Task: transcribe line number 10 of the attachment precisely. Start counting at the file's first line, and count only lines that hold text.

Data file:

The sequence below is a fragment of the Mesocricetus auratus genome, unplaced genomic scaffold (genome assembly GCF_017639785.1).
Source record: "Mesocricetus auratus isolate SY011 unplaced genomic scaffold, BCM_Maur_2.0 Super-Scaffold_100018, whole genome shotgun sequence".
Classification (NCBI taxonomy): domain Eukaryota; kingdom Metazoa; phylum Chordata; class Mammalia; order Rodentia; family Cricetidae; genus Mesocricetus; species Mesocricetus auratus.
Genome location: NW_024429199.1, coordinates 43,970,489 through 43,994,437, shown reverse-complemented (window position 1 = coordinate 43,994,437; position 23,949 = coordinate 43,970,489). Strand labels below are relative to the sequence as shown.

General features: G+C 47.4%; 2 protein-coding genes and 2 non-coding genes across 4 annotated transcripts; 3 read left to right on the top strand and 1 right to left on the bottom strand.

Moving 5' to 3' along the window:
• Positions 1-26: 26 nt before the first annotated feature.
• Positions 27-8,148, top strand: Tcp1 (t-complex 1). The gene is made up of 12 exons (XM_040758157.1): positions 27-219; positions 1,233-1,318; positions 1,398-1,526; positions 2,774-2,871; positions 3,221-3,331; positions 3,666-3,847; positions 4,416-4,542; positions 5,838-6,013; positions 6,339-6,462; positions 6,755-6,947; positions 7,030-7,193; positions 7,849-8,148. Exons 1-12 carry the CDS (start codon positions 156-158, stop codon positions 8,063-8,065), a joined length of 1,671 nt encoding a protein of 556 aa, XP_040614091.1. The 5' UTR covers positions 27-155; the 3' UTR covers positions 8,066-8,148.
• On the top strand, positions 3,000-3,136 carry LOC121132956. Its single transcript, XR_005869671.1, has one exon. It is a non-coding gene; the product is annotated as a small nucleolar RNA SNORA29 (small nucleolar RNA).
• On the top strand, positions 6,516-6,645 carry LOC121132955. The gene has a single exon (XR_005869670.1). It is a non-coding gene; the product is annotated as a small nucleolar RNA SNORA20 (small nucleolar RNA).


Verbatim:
• On the top strand, positions 6,516-6,645 carry LOC121132955. The gene has a single exon (XR_005869670.1). It is a non-coding gene; the product is annotated as a small nucleolar RNA SNORA20 (small nucleolar RNA).